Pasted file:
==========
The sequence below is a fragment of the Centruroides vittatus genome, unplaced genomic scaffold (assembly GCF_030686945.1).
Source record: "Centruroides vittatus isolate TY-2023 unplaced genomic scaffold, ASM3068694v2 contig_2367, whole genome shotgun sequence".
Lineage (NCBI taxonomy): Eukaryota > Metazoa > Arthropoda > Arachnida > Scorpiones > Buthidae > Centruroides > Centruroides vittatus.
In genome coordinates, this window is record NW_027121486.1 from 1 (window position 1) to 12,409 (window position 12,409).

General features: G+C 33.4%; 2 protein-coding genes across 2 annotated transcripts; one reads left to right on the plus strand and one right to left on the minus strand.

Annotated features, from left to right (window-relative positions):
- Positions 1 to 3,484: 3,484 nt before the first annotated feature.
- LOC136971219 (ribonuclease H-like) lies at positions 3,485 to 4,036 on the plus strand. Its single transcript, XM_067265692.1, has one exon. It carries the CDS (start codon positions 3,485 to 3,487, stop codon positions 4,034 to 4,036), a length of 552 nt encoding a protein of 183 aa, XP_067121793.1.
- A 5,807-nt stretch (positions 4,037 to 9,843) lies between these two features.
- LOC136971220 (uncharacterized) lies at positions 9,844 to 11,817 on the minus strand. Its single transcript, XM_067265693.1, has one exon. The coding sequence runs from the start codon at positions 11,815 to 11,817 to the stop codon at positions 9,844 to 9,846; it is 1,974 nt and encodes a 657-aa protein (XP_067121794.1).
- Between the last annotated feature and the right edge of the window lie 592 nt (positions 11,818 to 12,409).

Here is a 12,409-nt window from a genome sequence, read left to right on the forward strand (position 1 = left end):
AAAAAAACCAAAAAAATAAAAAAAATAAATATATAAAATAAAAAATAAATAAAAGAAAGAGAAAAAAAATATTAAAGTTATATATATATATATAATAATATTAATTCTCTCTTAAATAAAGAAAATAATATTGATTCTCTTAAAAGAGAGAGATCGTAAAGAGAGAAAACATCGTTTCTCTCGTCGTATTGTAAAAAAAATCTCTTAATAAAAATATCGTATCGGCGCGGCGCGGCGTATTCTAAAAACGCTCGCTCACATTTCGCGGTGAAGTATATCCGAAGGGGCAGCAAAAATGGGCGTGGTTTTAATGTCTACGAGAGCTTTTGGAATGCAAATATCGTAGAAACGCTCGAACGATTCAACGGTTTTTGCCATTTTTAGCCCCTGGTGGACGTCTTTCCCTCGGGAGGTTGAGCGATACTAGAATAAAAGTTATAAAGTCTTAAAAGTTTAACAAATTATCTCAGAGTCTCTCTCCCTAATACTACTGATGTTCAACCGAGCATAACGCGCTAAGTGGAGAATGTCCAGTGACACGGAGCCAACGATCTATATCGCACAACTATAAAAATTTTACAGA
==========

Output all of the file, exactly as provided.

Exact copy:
The sequence below is a fragment of the Centruroides vittatus genome, unplaced genomic scaffold (assembly GCF_030686945.1).
Source record: "Centruroides vittatus isolate TY-2023 unplaced genomic scaffold, ASM3068694v2 contig_2367, whole genome shotgun sequence".
Lineage (NCBI taxonomy): Eukaryota > Metazoa > Arthropoda > Arachnida > Scorpiones > Buthidae > Centruroides > Centruroides vittatus.
In genome coordinates, this window is record NW_027121486.1 from 1 (window position 1) to 12,409 (window position 12,409).

General features: G+C 33.4%; 2 protein-coding genes across 2 annotated transcripts; one reads left to right on the plus strand and one right to left on the minus strand.

Annotated features, from left to right (window-relative positions):
- Positions 1 to 3,484: 3,484 nt before the first annotated feature.
- LOC136971219 (ribonuclease H-like) lies at positions 3,485 to 4,036 on the plus strand. Its single transcript, XM_067265692.1, has one exon. It carries the CDS (start codon positions 3,485 to 3,487, stop codon positions 4,034 to 4,036), a length of 552 nt encoding a protein of 183 aa, XP_067121793.1.
- A 5,807-nt stretch (positions 4,037 to 9,843) lies between these two features.
- LOC136971220 (uncharacterized) lies at positions 9,844 to 11,817 on the minus strand. Its single transcript, XM_067265693.1, has one exon. The coding sequence runs from the start codon at positions 11,815 to 11,817 to the stop codon at positions 9,844 to 9,846; it is 1,974 nt and encodes a 657-aa protein (XP_067121794.1).
- Between the last annotated feature and the right edge of the window lie 592 nt (positions 11,818 to 12,409).

Here is a 12,409-nt window from a genome sequence, read left to right on the forward strand (position 1 = left end):
AAAAAAACCAAAAAAATAAAAAAAATAAATATATAAAATAAAAAATAAATAAAAGAAAGAGAAAAAAAATATTAAAGTTATATATATATATATAATAATATTAATTCTCTCTTAAATAAAGAAAATAATATTGATTCTCTTAAAAGAGAGAGATCGTAAAGAGAGAAAACATCGTTTCTCTCGTCGTATTGTAAAAAAAATCTCTTAATAAAAATATCGTATCGGCGCGGCGCGGCGTATTCTAAAAACGCTCGCTCACATTTCGCGGTGAAGTATATCCGAAGGGGCAGCAAAAATGGGCGTGGTTTTAATGTCTACGAGAGCTTTTGGAATGCAAATATCGTAGAAACGCTCGAACGATTCAACGGTTTTTGCCATTTTTAGCCCCTGGTGGACGTCTTTCCCTCGGGAGGTTGAGCGATACTAGAATAAAAGTTATAAAGTCTTAAAAGTTTAACAAATTATCTCAGAGTCTCTCTCCCTAATACTACTGATGTTCAACCGAGCATAACGCGCTAAGTGGAGAATGTCCAGTGACACGGAGCCAACGATCTATATCGCACAACTATAAAAATTTTACAGA